The New Zealand dollar has given up earlier gains as Federal Reserve chair Janet Yellen played a straight bat in her final policy review, keeping rates on hold while adding emphasis on plans to raise US interest rates.
New Zealand currency fifty, dollar note (file picture).
The kiwi fell to US73.53 cents as at 8am today in Wellington from as high as US74.19c overnight, and down from US73.77c on Wednesday. The trade-weighted index declined to 74.84 from 75.09.
The Federal Open Market Committee was unanimous in keeping the federal funds rate in a range of 1.25 per cent to 1.5 per cent, with Yellen saying the central bank "expects that economic conditions will evolve in a manner that will warrant further gradual increases in the federal funds rate".
Jerome Powell will take over the chair from Saturday and be sworn on two days later. The greenback has been out of favour despite the prospect of higher US interest rates, but traders expect the world's reserve currency will attract buyers when rate differentials start favouring the US.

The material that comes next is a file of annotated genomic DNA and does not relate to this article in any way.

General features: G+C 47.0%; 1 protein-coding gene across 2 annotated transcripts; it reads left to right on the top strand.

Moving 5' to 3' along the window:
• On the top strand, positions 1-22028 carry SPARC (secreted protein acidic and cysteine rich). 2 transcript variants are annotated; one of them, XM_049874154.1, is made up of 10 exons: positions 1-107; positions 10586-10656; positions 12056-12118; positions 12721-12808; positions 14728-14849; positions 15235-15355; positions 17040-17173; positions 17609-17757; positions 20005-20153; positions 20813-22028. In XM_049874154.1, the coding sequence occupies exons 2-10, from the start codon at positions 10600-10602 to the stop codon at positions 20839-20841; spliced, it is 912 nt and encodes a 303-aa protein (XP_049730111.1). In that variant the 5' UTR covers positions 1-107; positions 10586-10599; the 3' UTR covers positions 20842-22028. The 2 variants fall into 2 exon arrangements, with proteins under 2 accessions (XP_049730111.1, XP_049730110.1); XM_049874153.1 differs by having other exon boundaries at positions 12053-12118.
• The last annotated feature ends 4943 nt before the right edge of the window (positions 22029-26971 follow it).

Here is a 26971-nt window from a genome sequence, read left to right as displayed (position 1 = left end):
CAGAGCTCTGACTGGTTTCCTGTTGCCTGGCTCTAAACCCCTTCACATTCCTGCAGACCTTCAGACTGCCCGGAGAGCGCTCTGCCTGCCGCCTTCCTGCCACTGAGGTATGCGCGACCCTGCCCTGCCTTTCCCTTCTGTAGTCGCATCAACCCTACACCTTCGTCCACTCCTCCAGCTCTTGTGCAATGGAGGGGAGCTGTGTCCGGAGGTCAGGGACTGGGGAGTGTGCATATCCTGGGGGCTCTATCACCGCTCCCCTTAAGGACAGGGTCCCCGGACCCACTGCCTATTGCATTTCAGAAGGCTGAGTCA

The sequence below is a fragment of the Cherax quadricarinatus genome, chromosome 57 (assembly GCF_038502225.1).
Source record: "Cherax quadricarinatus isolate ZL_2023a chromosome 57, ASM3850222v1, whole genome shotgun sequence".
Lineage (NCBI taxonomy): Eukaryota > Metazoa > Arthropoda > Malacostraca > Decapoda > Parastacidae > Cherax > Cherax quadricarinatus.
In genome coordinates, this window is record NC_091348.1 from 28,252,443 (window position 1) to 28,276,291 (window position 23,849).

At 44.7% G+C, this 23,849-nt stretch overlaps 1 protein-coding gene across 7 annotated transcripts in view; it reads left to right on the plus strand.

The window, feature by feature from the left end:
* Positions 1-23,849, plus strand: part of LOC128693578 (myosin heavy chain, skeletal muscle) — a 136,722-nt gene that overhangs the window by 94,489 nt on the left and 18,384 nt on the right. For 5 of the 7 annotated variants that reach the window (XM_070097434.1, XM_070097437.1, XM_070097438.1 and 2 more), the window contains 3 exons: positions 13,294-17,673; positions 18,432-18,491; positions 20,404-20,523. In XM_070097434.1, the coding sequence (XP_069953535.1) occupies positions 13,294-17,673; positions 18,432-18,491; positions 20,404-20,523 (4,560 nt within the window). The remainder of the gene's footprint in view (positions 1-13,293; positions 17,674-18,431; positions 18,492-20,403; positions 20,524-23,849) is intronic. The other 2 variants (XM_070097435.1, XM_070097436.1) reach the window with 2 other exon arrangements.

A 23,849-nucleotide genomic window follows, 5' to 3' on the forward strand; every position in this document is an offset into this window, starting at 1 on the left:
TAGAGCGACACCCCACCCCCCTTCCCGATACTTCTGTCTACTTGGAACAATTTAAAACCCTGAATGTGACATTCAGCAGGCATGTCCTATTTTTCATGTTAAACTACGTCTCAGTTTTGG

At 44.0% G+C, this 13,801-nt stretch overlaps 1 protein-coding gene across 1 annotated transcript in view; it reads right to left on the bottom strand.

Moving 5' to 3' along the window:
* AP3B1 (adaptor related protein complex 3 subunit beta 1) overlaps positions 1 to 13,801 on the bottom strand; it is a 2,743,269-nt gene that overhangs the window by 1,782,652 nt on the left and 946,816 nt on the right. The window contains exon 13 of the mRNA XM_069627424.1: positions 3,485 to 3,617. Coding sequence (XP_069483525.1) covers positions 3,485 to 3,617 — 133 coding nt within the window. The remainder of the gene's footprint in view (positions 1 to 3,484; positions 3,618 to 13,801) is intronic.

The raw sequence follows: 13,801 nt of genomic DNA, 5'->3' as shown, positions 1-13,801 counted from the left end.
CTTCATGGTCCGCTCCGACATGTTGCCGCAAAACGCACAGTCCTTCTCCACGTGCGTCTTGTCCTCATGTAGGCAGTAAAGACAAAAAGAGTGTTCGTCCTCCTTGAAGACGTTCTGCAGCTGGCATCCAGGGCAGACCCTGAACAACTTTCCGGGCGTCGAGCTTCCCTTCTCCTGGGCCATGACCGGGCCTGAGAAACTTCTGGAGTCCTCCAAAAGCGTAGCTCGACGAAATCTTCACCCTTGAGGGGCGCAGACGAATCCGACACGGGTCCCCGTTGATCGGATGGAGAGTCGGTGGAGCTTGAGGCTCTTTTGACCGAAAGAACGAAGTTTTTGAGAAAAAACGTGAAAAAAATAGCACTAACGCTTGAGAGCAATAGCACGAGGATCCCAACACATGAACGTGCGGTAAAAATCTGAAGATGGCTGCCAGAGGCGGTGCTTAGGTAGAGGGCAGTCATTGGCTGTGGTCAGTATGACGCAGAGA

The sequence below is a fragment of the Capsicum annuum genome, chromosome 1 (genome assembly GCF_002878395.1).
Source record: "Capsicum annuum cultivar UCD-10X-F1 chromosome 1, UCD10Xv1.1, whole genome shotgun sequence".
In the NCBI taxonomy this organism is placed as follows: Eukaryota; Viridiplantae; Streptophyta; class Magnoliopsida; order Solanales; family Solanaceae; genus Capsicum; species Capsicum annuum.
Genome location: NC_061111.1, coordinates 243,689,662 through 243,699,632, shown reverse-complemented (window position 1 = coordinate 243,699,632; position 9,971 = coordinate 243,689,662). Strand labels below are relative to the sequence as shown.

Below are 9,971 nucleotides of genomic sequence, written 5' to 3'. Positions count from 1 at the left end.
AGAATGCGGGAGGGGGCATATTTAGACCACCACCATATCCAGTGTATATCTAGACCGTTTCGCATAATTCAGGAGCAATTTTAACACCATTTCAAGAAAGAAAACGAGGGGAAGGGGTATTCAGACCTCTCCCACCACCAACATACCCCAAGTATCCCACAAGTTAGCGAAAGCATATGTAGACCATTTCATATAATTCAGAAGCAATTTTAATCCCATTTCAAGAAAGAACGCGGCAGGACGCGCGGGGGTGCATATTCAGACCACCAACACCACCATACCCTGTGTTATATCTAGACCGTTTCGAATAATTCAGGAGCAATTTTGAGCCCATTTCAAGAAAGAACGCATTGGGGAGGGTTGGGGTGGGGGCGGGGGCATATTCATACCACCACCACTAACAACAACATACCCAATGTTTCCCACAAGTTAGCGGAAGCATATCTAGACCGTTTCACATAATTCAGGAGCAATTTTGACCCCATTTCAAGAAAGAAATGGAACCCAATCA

"There was a little bit about inflation but nothing to rock the market too much," said OMF senior forex dealer Martin Rudings.
"There's been a little bit of relief for the US dollar."
A lot of the greenback's recent weakness has been about market positioning, with some investors more enamoured with Europe's plans to wind back quantitative easing, Mr Rudings said.
Today, the kiwi was little changed at 91.33 Australian cents from A91.36c on Wednesday after getting a boost from slightly weaker-than-expected inflation data across the Tasman.
It fell to 4.6209 Chinese yuan from 4.6614 yuan and traded at 80.39 yen from 80.33 yen. It rose to 59.82 euro cents from 59.37c and edged down to 51.90 British pence from 52.03p.